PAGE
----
The charred remains of cars and motorcycles, from a recent suicide bomb, litters the parking lot adjacent to the heavily fortified Canadian military base in Kandehar—a graphic warning that the Taliban are at the Coalition’s gates. A wave of recent attacks and assassinations targeting NATO allies has presented a serious challenge to the ongoing operations in Kandahar and to the consolidation of gains in neighboring Helmand province, even as Afghanistan’s President, Hamid Karzai, sets milestones for Afghan security during this week’s international conference in Kabul. While media pundits and policymakers in Washington are focused on the military dimensions of this conflict, a far less dramatic battle is being fought daily by an army of civilian relief workers and development specialists struggling to win hearts and minds of a skeptical Pashtun population. In the words of one development officer and former U.S. Army infantryman: “We are the frontline warriors in an asymmetrical war.”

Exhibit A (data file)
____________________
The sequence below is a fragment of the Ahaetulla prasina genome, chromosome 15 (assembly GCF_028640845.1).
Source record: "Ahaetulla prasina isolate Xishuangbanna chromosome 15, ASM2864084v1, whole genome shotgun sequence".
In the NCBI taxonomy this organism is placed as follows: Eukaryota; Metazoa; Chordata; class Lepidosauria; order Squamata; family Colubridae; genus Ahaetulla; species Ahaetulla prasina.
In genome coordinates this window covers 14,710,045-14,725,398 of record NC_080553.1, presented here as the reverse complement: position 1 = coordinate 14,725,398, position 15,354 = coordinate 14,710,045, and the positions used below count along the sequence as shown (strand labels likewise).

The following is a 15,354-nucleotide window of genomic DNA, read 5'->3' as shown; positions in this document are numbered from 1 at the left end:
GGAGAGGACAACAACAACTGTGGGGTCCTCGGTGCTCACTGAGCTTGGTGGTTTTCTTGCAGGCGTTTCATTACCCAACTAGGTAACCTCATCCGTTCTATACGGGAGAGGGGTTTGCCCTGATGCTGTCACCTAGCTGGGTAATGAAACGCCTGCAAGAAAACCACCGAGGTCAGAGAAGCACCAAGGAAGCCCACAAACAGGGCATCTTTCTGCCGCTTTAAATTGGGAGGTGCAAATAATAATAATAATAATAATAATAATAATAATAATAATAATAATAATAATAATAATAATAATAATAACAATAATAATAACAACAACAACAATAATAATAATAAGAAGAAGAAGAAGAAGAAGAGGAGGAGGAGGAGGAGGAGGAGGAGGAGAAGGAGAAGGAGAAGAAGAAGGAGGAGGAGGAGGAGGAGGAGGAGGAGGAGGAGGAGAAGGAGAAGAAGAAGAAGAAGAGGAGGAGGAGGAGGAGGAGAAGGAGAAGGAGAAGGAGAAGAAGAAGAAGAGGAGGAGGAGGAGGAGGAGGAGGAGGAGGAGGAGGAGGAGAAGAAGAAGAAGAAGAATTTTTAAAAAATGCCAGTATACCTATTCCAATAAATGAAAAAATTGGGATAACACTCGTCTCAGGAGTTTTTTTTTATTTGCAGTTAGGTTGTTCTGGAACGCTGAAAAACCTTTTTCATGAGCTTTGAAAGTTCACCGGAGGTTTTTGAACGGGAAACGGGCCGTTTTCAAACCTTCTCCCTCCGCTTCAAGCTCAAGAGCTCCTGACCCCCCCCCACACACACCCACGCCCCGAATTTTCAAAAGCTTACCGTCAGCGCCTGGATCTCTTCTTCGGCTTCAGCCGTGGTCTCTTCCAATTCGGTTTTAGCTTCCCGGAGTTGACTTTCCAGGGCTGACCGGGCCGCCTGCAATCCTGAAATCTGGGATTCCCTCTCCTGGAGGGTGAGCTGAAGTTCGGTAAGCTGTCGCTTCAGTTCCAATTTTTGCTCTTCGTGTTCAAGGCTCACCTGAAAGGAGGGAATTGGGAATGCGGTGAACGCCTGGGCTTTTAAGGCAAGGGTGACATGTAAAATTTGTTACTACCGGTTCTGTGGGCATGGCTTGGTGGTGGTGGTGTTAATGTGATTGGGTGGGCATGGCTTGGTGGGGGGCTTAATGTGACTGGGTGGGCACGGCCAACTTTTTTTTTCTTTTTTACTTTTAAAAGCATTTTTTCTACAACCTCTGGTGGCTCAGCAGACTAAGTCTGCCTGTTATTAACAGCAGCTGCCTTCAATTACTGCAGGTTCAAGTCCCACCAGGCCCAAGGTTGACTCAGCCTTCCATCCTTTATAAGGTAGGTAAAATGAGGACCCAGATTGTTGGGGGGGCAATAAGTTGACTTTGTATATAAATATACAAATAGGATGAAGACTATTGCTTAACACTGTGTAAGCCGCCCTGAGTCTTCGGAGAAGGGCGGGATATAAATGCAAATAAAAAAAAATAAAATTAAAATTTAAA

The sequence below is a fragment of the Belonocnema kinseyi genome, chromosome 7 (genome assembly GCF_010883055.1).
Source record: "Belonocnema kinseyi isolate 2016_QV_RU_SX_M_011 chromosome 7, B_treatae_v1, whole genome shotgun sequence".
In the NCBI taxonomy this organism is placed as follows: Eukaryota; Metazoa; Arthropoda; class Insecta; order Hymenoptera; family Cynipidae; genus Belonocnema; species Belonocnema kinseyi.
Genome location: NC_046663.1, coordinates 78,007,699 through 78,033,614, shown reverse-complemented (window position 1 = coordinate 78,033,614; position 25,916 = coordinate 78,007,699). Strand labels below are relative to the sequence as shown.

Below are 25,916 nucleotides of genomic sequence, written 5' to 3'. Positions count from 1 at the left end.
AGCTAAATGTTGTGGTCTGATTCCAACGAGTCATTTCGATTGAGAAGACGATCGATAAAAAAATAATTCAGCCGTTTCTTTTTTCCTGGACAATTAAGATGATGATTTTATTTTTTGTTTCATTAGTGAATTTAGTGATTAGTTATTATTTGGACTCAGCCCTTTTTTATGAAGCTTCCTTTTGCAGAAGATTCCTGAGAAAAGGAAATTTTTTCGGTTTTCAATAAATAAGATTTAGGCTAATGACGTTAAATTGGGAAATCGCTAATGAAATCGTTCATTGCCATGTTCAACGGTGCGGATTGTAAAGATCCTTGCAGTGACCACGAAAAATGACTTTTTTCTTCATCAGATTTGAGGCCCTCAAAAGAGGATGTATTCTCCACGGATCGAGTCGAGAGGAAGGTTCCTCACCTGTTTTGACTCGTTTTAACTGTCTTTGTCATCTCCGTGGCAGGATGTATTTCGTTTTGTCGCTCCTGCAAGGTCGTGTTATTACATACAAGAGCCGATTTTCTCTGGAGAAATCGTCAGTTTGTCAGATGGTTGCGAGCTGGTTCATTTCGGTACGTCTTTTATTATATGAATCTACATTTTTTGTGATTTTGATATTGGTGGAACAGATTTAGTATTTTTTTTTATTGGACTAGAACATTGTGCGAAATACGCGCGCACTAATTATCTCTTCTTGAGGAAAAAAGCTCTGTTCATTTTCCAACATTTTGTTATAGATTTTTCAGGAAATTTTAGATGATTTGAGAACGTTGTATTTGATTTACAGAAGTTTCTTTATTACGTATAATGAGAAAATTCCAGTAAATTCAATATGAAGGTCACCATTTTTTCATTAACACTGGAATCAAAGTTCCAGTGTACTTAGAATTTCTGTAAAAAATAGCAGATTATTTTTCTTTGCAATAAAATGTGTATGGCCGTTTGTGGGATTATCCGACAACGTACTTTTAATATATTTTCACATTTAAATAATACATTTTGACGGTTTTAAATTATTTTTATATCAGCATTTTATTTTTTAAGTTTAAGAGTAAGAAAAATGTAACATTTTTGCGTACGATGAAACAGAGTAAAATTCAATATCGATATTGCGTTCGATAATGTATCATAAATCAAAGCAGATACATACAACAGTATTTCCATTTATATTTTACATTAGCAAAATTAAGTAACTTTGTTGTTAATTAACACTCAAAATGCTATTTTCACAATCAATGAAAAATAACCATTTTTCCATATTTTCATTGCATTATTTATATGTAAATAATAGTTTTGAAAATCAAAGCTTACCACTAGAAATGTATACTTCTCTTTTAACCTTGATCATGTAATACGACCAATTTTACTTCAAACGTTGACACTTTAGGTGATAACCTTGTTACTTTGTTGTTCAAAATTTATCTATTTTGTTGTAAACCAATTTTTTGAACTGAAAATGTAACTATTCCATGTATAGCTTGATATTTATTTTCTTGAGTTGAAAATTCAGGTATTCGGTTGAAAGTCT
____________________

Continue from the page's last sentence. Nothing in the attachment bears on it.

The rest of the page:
In contrast to the recent offensive in Marja, which has had lackluster results in dampening the Taliban insurgency, the battle for Kandahar has been relatively light on firepower. It has instead focused on garnering goodwill among Kandahar’s population by supporting improved governance, infrastructure development, economic growth and employment. As a result, the much vaunted thrust of the campaign has been principally a civilian effort, led by the United States Agency for International Development (USAID) and its partners. The use of development-focused “soft-power” elements to enhance security is not new to U.S. Central Command strategists. It has been a core component of General David Peterus’ successful counterinsurgency doctrine in Iraq and there can be no doubt that the Taliban are aware of the blurred line between civilian stabilization efforts and military engagements. For this reason, the past several months have seen a surge in insurgent attacks against USAID-contracted partners who work on implementing development projects throughout southern Afghanistan. The most dramatic of these attacks occurred in April in Kandahar city, when explosions devastated compounds used by employees of several USAID funded non-governmental organizations (NGOs), causing over a dozen casualties, a number likely to increase with time as the psychological impact of the blasts takes it toll on the survivors. Throughout the development community in Kandahar fear of explosive devices has been coupled with stories of Afghan staff resignations due to a campaign of intimidation by the Taliban. One Afghan NGO employee reported that he had received a call telling him to “stop working with the Americans” or his family will be killed. Another Afghan talked of a coworker being gunned down by men on motorcycles, a preferred means of transport by Taliban assassins. Not surprisingly, the rising trend of targeted violence has led to an exodus of NGOs and compelled a number of nonaligned humanitarian and international organizations, including the United Nations, to leave Kandahar altogether. In addition, numerous thwarted attacks and near misses have had a devastating effect on the moral of civilians engaged in stabilization projects in this part of Afghanistan.